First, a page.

WA 1 - Rhetorical Analysis
Public Service Announcements (PSAs) are generally used to raise awareness about certain public issues. These issues include drug/alcohol abuse, texting while driving, global warming, obesity, and bullying. In order for a PSA to be effective, the creator must utilize rhetorical strategies in order to persuade the reader/viewer. There’s a specific PSA called “Do Something” which attempts to raise awareness about drug usage by appealing to the viewer’s emotion.
During this PSA, a girl stands in the way of an oncoming train while a friend stands by and wonders if they should help her. A girl, Nancy, a current drug user, stands in the way of an oncoming train. The train represents the consequences, such as death, that are caused by taking drugs. The friend, who acts as a bystander, contemplates whether or not they should do something to help before it’s too late. While the friend questions herself, the train gets closer. The train gets closer and closer and suddenly the video becomes more intense. The bystander begins to look nervous as the train gets closer and closer to Nancy. At the end of the video, the train is just about to hit Nancy when the friend finally looks over. The video ends, frozen on the bystander’s face. The video is meant to get viewers to take action if they sense someone they know has a drug addiction.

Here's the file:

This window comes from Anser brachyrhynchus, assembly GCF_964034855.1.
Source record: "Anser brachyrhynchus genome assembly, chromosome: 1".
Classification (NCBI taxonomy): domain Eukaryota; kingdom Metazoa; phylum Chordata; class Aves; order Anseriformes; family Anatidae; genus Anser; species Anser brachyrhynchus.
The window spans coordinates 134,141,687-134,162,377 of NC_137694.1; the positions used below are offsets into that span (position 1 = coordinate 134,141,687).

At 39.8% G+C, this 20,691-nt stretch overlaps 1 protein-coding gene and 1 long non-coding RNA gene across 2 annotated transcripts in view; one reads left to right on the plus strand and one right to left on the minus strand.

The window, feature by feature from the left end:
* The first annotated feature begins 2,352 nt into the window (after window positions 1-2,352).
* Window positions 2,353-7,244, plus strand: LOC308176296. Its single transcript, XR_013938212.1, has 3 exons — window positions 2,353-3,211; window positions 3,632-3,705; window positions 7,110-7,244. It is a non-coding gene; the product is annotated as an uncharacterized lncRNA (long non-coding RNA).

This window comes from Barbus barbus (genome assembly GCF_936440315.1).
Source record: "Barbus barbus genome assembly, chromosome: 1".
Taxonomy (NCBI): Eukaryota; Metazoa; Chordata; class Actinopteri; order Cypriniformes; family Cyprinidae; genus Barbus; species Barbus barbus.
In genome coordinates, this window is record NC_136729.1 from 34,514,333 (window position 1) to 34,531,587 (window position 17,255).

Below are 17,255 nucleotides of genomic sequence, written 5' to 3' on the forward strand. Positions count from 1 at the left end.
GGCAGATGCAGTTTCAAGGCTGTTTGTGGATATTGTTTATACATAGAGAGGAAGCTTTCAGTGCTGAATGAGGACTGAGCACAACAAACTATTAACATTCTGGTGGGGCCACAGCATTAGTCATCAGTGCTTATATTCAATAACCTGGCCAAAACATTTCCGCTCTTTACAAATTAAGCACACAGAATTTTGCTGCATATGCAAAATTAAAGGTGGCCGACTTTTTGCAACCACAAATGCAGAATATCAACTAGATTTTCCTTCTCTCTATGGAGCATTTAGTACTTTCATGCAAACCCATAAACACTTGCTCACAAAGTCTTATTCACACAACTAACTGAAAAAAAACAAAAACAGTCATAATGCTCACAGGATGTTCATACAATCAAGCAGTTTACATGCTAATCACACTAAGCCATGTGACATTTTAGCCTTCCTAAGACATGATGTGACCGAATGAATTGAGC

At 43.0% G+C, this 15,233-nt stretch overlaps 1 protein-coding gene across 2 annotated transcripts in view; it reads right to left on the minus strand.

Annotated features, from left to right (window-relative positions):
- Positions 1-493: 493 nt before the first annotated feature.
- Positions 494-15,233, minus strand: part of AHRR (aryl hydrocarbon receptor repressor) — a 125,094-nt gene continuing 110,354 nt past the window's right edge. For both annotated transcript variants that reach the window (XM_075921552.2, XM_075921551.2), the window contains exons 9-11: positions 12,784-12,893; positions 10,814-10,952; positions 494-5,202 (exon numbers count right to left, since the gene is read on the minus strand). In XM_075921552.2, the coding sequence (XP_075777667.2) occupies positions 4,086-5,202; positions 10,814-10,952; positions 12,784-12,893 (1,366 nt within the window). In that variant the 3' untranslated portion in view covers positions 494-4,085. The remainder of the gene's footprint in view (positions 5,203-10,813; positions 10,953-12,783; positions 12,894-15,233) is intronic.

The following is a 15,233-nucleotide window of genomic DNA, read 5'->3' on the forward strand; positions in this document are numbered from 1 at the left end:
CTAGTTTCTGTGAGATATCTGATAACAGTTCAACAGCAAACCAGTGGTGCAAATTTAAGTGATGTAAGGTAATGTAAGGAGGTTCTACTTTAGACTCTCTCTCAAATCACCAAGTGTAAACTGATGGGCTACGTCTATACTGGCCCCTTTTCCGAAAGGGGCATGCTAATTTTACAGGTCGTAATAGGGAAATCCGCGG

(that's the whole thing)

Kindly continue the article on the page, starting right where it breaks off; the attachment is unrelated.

The creator of this video considered the intended audience, teenagers, in order to make the message effective. In order to appeal to the audience, the main characters of the video dress and speak like teenagers. The writer altered the language to make it relatable for a younger audience. For example, the friend says “If I like, say anything, she’ll think I’m not cool. I don’t wanna lose a friend”. Words like “cool” and “like” are often used by adolescents. This is an example of an appeal to pathos. The intended audience is pulled in because they can relate emotionally to the message.